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Corporate Psychopaths, Bullying and Unfair Supervision in the Workplace

Abstract

This article reports on empirical research that establishes strong, positive, and significant correlations between the ethical issues of bullying and unfair supervision in the workplace and the presence of Corporate Psychopaths. The main measure for bullying is identified as being the witnessing of the unfavorable treatment of others at work. Unfair supervision was measured by perceptions that an employee’s supervisor was unfair and showed little interest in the feelings of subordinates. This article discusses the theoretical links between psychopathy and bullying and notes that little empirical evidence confirms the connection in management research. The sample of 346 Australian senior white collar workers used in the research is described as is the measure of behavior for identifying psychopaths. The findings are then presented and discussed showing that when Corporate Psychopaths are present in a work environment, the level of bullying is significantly greater than when they are not present. Further, that when Corporate Psychopaths are present, supervisors are strongly perceived as being unfair to employees and disinterested in their feelings. This article concludes that around 26% of bullying is accounted for by 1% of the employee population, those who are Corporate Psychopaths.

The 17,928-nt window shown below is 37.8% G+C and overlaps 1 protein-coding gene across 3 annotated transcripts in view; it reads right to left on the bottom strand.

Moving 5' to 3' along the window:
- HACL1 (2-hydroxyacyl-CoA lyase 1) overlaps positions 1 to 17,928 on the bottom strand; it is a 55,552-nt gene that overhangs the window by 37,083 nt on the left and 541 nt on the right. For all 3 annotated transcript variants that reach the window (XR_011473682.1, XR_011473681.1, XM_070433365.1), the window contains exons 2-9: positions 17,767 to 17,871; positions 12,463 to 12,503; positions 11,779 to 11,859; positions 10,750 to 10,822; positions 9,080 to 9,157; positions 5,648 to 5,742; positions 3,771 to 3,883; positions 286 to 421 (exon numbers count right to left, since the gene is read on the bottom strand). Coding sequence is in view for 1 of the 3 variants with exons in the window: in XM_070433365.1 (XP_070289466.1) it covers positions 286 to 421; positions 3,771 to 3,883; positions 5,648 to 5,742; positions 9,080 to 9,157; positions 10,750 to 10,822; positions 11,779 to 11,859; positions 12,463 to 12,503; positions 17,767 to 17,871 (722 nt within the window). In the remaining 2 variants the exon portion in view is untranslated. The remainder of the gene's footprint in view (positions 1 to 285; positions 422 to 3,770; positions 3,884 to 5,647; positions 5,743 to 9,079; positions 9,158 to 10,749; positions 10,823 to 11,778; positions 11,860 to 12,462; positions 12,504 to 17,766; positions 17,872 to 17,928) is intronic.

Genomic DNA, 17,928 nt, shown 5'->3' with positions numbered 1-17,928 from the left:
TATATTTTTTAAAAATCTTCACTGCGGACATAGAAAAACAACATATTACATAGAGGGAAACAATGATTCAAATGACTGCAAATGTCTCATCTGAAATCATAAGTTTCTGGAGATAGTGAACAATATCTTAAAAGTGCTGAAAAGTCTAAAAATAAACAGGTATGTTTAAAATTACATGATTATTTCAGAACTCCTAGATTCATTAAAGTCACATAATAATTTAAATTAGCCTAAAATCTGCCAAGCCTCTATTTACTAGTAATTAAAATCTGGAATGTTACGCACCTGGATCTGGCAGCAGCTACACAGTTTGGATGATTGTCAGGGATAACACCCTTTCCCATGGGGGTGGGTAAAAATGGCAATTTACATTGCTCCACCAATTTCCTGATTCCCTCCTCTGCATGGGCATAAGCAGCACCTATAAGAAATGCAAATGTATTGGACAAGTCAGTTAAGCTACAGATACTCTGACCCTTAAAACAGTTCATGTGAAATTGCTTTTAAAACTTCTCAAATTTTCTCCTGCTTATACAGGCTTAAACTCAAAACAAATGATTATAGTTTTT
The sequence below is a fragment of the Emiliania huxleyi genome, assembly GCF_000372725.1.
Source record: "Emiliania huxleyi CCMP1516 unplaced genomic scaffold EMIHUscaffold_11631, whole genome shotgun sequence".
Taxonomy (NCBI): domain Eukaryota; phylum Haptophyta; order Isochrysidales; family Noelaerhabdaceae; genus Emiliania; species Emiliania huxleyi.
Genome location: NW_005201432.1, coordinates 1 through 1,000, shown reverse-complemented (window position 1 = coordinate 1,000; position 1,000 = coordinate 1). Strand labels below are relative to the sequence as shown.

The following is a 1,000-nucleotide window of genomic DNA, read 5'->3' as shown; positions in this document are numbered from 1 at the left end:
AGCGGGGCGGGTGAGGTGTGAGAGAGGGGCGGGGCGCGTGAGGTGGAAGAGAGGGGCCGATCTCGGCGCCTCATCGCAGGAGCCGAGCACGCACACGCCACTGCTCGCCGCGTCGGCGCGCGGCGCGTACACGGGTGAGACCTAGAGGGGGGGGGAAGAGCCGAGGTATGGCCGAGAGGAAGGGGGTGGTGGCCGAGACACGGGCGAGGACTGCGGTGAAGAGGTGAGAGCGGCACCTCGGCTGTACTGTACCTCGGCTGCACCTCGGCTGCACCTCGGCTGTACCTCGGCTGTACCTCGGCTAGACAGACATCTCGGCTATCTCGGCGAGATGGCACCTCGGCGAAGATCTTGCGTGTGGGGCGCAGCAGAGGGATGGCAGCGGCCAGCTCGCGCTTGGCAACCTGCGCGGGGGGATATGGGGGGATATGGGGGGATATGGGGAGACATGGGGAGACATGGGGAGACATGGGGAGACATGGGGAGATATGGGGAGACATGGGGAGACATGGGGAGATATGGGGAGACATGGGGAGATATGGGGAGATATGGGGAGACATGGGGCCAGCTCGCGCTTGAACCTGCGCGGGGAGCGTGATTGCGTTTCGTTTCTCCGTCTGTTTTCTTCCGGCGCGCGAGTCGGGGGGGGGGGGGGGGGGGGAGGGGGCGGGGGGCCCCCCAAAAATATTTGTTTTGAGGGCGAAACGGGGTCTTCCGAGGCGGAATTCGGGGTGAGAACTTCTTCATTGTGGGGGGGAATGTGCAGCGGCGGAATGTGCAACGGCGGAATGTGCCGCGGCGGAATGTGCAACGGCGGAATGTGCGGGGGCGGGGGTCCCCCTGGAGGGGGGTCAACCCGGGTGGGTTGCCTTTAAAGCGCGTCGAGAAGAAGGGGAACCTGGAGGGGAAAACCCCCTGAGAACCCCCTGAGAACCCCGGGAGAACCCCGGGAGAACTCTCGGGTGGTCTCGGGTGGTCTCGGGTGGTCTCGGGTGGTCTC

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Correspondence to Clive R. Boddy.

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Boddy, C.R. Corporate Psychopaths, Bullying and Unfair Supervision in the Workplace. J Bus Ethics 100, 367–379 (2011). https://doi.org/10.1007/s10551-010-0689-5

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Keywords

  • Corporate Psychopaths
  • bullying
  • ethics
  • toxic leadership
  • abusive supervision